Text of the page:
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Hoffmann, R. A wiki for the life sciences where authorship matters. Nature Genetics (2008)

Immuno-scanning electron microscope characterization of large tubules in human deciduous dentin.

BACKGROUND: This study was undertaken to elucidate the type and origin of collagen fibrils which construct the large tubules in deciduous coronal dentin by scanning electron microscope and anti-types I and III collagen antibody procedures. METHODS: The studies were performed on human deciduous teeth. The teeth were fixed in 4% paraformaldehyde solution and then fractured either mesio-distally parallel to the long axis of the tooth or transversely perpendicular to the long axis of the tooth crown. The specimens were three-dimensionally observed employing the scanning electron microscope to distinguish the content of large tubules. Polyclonal antibodies of anti-type I and anti-type III collagen with 20 nm colloidal gold, and secondary electron imaging and backscatter electron imaging of high-resolution field emission scanning electron microscopy were used to examine the types of collagen fibrils. RESULTS: The large tubules extended from the vicinity of the incisal edge of the dentino-enamel junction to the pulp cavity. Inside the large tubules, fibers in compact bundles run parallel to the longitudinal axis of the tubules. The fiber bundles consisted of collagen fibrils which were 50-150 nm in diameter with typical cross striation. Immuno-scanning electron microscopy showed type I collagen-labelling gold particles and type III collagen-labelling gold particles to be abundant on the fibrils. Types I and III collagen-labelling gold particles were present on the banded collagen fibrils regardless of their diameter. CONCLUSIONS: It was found that type III collagen is present together with type I collagen on the fibrils constructing the large tubules of the human deciduous dentin. This immunohistochemical study suggested that the fibrils constructing the large tubules were derived from the von Korff fibers, and types I and III collagens formed copolymers.[1]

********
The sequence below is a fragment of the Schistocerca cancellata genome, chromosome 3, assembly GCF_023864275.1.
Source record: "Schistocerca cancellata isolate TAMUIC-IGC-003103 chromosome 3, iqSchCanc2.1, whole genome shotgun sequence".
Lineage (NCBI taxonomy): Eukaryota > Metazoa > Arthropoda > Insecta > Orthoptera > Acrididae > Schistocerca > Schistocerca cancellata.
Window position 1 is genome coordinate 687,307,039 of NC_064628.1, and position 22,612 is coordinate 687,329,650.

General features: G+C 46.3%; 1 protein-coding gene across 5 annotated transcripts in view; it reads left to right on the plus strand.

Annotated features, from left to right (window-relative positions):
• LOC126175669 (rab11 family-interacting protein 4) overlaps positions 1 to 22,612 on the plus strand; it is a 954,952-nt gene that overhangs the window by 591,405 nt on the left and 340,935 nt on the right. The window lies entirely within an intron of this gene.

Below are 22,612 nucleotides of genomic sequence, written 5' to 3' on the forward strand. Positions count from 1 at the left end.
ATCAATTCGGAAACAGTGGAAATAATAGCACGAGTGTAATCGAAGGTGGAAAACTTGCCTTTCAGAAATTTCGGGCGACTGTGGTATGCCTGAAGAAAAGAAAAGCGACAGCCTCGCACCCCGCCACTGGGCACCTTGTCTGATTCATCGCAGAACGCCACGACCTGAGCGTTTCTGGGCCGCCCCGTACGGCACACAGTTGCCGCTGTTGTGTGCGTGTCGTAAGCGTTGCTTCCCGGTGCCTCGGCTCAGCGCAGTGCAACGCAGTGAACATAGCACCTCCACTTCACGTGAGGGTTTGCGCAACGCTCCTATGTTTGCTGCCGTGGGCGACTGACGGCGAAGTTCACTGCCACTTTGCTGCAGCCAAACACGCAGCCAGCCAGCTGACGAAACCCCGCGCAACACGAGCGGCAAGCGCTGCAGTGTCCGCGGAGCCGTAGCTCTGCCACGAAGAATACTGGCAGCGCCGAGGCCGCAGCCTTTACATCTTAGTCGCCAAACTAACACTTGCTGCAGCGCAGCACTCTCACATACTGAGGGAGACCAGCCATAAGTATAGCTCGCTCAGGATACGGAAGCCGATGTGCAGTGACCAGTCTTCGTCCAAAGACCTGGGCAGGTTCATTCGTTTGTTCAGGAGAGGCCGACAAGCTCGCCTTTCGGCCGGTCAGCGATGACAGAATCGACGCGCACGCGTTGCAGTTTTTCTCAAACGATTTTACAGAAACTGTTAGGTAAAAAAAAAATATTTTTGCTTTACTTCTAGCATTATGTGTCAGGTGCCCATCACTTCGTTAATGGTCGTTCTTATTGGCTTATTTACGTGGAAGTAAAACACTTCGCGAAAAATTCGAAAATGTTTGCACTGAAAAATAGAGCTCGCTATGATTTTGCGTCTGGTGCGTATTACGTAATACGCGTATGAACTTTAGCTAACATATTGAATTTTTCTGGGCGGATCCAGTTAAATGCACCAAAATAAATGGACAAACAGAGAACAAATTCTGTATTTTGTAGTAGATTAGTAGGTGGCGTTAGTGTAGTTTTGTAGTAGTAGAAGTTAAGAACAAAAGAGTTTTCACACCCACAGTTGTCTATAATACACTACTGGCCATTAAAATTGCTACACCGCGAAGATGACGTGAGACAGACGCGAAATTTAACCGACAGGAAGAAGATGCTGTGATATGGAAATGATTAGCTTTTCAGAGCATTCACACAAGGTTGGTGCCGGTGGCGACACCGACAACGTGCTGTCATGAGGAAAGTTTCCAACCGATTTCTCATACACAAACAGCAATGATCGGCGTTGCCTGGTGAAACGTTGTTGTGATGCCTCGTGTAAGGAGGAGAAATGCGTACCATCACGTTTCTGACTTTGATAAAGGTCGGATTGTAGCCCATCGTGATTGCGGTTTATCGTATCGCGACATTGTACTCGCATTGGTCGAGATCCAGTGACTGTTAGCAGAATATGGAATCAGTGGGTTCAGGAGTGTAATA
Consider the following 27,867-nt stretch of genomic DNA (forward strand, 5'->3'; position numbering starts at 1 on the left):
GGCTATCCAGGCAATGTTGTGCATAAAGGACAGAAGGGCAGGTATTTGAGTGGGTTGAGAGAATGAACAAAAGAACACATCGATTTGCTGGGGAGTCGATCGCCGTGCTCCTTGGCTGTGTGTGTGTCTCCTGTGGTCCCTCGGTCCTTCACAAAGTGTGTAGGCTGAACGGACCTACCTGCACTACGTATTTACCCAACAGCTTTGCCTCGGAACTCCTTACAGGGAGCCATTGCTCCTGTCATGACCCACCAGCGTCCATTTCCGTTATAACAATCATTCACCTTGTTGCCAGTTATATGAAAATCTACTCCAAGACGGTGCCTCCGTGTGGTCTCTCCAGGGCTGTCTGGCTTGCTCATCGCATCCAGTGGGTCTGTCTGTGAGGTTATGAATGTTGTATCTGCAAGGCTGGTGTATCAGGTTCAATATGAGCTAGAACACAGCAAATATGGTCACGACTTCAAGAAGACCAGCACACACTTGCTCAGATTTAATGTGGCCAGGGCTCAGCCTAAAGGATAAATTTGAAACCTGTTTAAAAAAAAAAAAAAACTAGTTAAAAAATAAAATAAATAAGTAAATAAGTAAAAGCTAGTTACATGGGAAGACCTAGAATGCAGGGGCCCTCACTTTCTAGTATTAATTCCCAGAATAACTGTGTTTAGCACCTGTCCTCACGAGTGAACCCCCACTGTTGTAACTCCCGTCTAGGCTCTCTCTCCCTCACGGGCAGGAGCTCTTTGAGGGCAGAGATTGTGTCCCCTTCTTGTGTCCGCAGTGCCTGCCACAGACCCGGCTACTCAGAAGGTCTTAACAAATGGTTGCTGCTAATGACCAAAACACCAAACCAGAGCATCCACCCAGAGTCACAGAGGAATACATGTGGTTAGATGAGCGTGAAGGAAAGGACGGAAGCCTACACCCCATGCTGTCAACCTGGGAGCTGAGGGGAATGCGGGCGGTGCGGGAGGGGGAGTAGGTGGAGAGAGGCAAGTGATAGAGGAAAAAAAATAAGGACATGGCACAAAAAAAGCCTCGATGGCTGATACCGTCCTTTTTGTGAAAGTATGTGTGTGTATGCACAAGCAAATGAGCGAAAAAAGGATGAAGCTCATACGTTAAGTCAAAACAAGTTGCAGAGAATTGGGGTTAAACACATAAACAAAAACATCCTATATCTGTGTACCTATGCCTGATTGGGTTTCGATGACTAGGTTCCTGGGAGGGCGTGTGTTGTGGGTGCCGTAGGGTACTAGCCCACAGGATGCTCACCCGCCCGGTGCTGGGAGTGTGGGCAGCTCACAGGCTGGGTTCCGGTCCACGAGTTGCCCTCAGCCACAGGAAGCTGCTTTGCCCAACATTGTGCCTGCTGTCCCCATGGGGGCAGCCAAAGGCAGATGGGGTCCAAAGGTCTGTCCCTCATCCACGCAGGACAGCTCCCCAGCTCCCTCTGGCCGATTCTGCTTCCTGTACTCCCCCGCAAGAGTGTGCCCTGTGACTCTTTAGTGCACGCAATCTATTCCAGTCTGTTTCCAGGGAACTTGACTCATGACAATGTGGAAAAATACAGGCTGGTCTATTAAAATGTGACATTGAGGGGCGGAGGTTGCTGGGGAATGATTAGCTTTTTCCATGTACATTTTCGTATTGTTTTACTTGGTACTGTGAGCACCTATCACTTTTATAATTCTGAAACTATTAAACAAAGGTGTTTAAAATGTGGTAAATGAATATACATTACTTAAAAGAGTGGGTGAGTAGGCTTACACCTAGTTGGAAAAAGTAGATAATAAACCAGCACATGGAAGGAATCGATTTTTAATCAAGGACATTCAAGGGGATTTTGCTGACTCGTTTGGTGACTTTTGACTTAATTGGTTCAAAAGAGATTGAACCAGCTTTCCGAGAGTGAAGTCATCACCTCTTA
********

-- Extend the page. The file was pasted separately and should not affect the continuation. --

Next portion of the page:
1. Immuno-scanning electron microscope characterization of large tubules in human deciduous dentin. Agematsu, H., Sawada, T., Watanabe, H., Yanagisawa, T., Ide, Y. Anat. Rec. (1997) [Pubmed]
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